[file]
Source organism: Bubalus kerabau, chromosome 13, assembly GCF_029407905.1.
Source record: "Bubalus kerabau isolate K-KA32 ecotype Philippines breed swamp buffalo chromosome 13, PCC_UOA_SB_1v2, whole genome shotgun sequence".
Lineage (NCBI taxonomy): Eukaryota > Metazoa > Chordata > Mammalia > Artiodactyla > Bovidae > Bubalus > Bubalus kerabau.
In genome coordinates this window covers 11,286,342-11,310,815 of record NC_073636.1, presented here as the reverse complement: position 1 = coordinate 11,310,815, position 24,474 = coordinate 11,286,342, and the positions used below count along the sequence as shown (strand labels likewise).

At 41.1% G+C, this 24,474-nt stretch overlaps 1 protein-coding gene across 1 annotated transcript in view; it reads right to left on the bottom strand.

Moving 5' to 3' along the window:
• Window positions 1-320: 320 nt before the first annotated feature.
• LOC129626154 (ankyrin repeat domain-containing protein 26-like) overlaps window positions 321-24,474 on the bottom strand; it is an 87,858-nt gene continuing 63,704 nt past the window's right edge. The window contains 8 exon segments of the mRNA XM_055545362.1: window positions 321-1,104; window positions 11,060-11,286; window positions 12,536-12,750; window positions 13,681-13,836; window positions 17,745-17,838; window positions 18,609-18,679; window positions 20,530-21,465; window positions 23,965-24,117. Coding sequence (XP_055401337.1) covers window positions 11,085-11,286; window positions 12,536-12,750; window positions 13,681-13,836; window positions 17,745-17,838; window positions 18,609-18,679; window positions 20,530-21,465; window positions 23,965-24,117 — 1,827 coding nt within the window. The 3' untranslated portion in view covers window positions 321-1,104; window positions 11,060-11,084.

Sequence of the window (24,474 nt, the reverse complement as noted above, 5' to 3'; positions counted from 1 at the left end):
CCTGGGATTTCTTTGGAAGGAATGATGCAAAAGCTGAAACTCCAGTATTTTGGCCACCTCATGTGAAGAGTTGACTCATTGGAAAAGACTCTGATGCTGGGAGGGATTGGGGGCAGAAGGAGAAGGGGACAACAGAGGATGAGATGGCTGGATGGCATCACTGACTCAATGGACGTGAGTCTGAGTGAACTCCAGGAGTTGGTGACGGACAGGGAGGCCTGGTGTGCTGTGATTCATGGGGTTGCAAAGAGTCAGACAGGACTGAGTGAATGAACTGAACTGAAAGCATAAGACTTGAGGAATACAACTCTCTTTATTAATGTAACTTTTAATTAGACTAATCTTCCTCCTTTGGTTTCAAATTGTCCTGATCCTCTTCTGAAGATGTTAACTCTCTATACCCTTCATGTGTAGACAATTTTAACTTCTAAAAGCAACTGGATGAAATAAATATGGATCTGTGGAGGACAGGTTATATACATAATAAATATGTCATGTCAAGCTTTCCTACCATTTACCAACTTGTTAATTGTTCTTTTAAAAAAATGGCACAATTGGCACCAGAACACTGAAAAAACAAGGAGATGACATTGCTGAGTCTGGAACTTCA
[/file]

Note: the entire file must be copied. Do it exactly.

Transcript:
Source organism: Bubalus kerabau, chromosome 13, assembly GCF_029407905.1.
Source record: "Bubalus kerabau isolate K-KA32 ecotype Philippines breed swamp buffalo chromosome 13, PCC_UOA_SB_1v2, whole genome shotgun sequence".
Lineage (NCBI taxonomy): Eukaryota > Metazoa > Chordata > Mammalia > Artiodactyla > Bovidae > Bubalus > Bubalus kerabau.
In genome coordinates this window covers 11,286,342-11,310,815 of record NC_073636.1, presented here as the reverse complement: position 1 = coordinate 11,310,815, position 24,474 = coordinate 11,286,342, and the positions used below count along the sequence as shown (strand labels likewise).

At 41.1% G+C, this 24,474-nt stretch overlaps 1 protein-coding gene across 1 annotated transcript in view; it reads right to left on the bottom strand.

Moving 5' to 3' along the window:
• Window positions 1-320: 320 nt before the first annotated feature.
• LOC129626154 (ankyrin repeat domain-containing protein 26-like) overlaps window positions 321-24,474 on the bottom strand; it is an 87,858-nt gene continuing 63,704 nt past the window's right edge. The window contains 8 exon segments of the mRNA XM_055545362.1: window positions 321-1,104; window positions 11,060-11,286; window positions 12,536-12,750; window positions 13,681-13,836; window positions 17,745-17,838; window positions 18,609-18,679; window positions 20,530-21,465; window positions 23,965-24,117. Coding sequence (XP_055401337.1) covers window positions 11,085-11,286; window positions 12,536-12,750; window positions 13,681-13,836; window positions 17,745-17,838; window positions 18,609-18,679; window positions 20,530-21,465; window positions 23,965-24,117 — 1,827 coding nt within the window. The 3' untranslated portion in view covers window positions 321-1,104; window positions 11,060-11,084.

Sequence of the window (24,474 nt, the reverse complement as noted above, 5' to 3'; positions counted from 1 at the left end):
CCTGGGATTTCTTTGGAAGGAATGATGCAAAAGCTGAAACTCCAGTATTTTGGCCACCTCATGTGAAGAGTTGACTCATTGGAAAAGACTCTGATGCTGGGAGGGATTGGGGGCAGAAGGAGAAGGGGACAACAGAGGATGAGATGGCTGGATGGCATCACTGACTCAATGGACGTGAGTCTGAGTGAACTCCAGGAGTTGGTGACGGACAGGGAGGCCTGGTGTGCTGTGATTCATGGGGTTGCAAAGAGTCAGACAGGACTGAGTGAATGAACTGAACTGAAAGCATAAGACTTGAGGAATACAACTCTCTTTATTAATGTAACTTTTAATTAGACTAATCTTCCTCCTTTGGTTTCAAATTGTCCTGATCCTCTTCTGAAGATGTTAACTCTCTATACCCTTCATGTGTAGACAATTTTAACTTCTAAAAGCAACTGGATGAAATAAATATGGATCTGTGGAGGACAGGTTATATACATAATAAATATGTCATGTCAAGCTTTCCTACCATTTACCAACTTGTTAATTGTTCTTTTAAAAAAATGGCACAATTGGCACCAGAACACTGAAAAAACAAGGAGATGACATTGCTGAGTCTGGAACTTCA